Here is the Part 2 of my reposting of my responses to the review of my 2006 book, The Jesus Dynasty, by my friend and colleague Prof. James F. Strange originally published in Biblical Archaeology Review (November/December, 2006, pp. 72-76). You can read Part 1, “Was Christianity All a Mistake?” here.
In the Introduction to my book titled “A Tale of Two Tombs” I explore the question of the possible provenance of the controversial ossuary that surfaced to public attention in October, 2002 with the inscription “James son of Joseph, brother of Jesus.” I remain convinced that the evidence for the authenticity of the inscription is strong, see my post “What’s What Regarding the Controversial James Ossuary.” I would urge readers to avail themselves of the latest reports, particularly Biblical Archaeology Review editor Hershel Shank’s book, James Brother of Jesus: The Forgery Trial of the Century, available for download as a free e-book here. No matter how many times one hears the inscription has been shown to be a forgery this is simply not the case. Anyway, Dr. Strange writes the following in his review:
In his introduction, Tabor relates an exciting story of how he and his students, working with Israeli archaeologist Shimon Gibson in 2000, discovered a looted tomb with smashed ossuaries (bones boxes) and a burial shroud in Jerusalem’s Hinnon Valley. . . Tabor thinks there is reason to believe that the famous James ossuary… was looted from the Tomb. Furthermore, Tabor links this tomb with the tomb found in Jerusalem’s East Talpiot neighborhood in 1980, because certain names found on ossuaries form the Tomb of the Shroud also occur on ossuaries from the Talpiot tomb…Tabor then asks a sizzling hot question: “Was it possible that we had unknowingly stumbled upon the Jesus family tomb?” This reveals the rather sensational tone of the book.
Now, I have to put on my scholar’s hat and ask why anyone would think that the Jesus family tomb was in Judea and not in Galilee, though I do not mean to imply that this was impossible. Furthermore, why two tombs? (There are three, if we count the 1926 Talpiot tomb found by Eliezar Sukenik, which also featured the name Jesus son of Joseph on an ossuary.) Tabor gives no clear answer, just a simple assertion. This pattern–asserting a proposition, not establishing the truth of the proposition–repeats itself throughout the book (p. 72).
I regret that Prof. Strange has misunderstood the point of my discussion in that chapter on the Two Tombs, so let me clarify things a bit here. The chapter is based on my own view that the James ossuary inscription is authentic and likely held the bones of James brother of Jesus. Since much of my book is about the “Jesus Dynasty,” that is how James and subsequent family members took over the leadership of the Messianic Movement, for his ossuary to have surfaced after nearly 2000 years is truly a remarkable thing, and adds the kind of “material evidence” to the textual evidence for James as the brother of Jesus of which we normally can only dream. Accordingly, the main focus of this introductory chapter was to raise a further question–where did this ossuary come from? It was obviously looted from a tomb somewhere in Jerusalem, but can we know when, and if so, which tomb might it likely have come from?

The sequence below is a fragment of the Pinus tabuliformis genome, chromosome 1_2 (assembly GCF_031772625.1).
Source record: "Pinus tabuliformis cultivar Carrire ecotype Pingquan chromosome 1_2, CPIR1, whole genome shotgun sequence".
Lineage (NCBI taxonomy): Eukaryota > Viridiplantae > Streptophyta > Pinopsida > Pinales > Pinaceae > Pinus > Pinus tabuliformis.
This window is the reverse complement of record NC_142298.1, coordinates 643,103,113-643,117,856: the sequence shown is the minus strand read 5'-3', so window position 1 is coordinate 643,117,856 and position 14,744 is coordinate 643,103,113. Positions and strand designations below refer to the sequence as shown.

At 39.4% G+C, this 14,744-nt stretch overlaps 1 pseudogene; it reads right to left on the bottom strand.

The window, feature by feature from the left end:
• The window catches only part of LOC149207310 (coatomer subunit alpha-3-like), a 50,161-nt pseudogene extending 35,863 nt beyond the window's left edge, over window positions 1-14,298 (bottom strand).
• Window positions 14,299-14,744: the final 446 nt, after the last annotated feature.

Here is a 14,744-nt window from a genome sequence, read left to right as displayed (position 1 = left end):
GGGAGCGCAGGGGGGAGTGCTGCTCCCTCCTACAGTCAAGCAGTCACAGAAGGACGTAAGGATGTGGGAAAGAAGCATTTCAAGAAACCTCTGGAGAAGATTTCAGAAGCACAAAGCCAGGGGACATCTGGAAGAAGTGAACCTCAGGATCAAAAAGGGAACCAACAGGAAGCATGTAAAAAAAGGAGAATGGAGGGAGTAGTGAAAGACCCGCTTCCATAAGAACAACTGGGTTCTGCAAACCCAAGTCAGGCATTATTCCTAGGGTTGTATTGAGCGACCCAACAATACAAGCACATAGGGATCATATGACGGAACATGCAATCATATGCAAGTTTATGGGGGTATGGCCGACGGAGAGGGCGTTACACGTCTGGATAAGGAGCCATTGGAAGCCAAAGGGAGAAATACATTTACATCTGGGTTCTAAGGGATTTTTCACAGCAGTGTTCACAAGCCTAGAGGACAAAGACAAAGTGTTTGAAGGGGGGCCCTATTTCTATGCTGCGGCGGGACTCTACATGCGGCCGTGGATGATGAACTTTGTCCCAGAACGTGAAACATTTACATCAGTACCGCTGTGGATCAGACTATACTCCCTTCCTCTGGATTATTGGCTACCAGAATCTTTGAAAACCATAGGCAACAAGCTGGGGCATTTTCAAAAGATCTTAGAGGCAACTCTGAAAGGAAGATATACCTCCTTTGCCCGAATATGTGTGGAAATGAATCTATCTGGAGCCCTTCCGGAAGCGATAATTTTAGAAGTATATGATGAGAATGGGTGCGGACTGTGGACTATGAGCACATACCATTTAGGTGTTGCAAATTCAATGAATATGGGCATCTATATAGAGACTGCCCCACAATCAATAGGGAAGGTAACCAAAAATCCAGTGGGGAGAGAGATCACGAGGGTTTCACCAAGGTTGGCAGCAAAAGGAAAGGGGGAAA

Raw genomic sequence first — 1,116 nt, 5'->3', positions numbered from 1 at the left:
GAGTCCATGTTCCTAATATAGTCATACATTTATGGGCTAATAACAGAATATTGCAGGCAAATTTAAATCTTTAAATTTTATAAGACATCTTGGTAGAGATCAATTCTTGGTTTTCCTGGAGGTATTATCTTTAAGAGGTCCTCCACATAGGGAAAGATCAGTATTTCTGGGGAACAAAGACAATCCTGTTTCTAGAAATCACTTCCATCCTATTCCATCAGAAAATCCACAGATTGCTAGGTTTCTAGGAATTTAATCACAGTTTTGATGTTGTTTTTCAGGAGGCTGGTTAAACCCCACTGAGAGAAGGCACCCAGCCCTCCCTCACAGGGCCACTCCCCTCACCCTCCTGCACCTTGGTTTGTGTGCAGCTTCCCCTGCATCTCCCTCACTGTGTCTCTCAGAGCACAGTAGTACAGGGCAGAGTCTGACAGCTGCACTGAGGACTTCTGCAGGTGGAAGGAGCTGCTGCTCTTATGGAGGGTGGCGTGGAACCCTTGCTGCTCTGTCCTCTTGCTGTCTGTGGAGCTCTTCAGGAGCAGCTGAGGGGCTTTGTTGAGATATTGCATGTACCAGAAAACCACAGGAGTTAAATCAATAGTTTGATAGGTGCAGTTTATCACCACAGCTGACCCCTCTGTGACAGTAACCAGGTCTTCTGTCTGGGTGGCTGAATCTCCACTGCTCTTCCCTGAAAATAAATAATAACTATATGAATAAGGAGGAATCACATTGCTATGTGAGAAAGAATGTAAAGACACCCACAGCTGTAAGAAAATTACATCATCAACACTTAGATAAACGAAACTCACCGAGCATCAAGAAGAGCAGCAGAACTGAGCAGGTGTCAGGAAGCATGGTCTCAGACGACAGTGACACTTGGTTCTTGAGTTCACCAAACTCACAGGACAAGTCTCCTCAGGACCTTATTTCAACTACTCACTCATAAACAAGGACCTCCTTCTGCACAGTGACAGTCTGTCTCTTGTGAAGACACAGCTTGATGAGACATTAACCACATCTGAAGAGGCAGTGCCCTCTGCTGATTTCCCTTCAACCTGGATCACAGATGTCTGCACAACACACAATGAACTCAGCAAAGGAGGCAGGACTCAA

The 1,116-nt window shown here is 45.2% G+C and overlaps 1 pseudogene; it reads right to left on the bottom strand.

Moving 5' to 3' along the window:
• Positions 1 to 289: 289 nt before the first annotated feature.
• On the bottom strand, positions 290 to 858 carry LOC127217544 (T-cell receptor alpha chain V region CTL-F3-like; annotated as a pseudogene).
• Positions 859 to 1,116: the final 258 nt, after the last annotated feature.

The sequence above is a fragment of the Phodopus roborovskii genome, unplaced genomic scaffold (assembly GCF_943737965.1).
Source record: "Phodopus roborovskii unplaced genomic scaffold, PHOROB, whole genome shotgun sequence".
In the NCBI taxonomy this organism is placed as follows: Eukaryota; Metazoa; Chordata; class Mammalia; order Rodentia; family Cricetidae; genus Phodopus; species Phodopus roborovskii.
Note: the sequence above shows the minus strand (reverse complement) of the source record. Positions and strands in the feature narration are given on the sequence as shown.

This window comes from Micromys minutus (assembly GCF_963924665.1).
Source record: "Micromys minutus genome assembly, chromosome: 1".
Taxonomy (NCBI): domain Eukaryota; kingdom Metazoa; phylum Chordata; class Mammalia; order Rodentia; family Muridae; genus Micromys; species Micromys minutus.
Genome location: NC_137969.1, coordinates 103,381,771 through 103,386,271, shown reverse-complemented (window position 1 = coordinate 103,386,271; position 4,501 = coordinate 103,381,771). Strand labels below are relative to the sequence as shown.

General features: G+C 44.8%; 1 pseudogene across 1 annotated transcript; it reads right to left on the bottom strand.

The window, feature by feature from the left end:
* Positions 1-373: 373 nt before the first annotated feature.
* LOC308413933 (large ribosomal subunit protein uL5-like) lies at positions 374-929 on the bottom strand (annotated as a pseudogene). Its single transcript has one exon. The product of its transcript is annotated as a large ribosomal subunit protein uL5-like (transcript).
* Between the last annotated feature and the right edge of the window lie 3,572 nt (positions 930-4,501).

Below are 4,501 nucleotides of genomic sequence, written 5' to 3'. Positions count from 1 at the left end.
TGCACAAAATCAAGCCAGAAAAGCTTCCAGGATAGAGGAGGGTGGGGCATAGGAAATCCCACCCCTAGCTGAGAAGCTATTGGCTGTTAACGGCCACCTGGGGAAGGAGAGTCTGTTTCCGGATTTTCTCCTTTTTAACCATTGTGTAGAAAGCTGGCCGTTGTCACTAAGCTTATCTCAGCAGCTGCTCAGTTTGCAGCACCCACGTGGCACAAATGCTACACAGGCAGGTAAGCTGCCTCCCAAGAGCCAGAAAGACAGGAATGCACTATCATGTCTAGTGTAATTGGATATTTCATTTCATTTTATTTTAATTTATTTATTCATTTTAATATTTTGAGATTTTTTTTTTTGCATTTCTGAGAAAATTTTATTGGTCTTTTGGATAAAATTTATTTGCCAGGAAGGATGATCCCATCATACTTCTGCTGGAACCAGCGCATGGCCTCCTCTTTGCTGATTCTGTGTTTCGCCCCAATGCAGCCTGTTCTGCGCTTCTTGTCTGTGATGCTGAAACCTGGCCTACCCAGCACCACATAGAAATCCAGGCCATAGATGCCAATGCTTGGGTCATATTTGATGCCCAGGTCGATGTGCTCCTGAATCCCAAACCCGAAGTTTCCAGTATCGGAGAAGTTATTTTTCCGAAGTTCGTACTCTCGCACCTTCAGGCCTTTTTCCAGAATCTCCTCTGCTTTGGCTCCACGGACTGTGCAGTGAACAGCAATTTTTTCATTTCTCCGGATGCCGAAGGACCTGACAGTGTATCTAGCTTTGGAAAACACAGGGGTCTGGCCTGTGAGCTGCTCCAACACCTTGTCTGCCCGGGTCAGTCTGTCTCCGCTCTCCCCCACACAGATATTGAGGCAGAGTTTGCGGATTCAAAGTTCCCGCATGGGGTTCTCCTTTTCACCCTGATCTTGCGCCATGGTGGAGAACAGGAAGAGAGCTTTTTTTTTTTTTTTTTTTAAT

The Tomb of the Shroud, which Shimon Gibson, Boaz Zissu, and I explored in 2000, and the Talpiot tomb, that was excavated by archaeologists in 1980 are not connected in any way as far as I know, nor are the names found in either tomb linked to one another. For further background on this important discovery see my post “The Only Authentic 1st Century Burial Shroud Ever Discovered in Jerusalem.”
Dr. Strange has misunderstood what I wrote. The reason I bring in these two tombs has to do with the unresolved issue of the date that the owner of the ossuary, Oded Golan, acquired it–in other words, when did it first surface on the antiquities market? Golan has given a number of dates, but he has consistently maintained he had it in his possession for 15-20 years. On the other hand, the IAA trial indictment against Mr. Golan claimed that he acquired it rather recently, not too long before it came to public view in 2002. What I try to present in my Introduction is the circumstantial evidence for either the Tomb of the Shroud (2000) or the Talpiot tomb (1980) being the tomb from which the James ossuary was looted. There is no connection I see between the two, but evidence in both cases, depending on when Golan acquired the ossuary, that points to one or the other.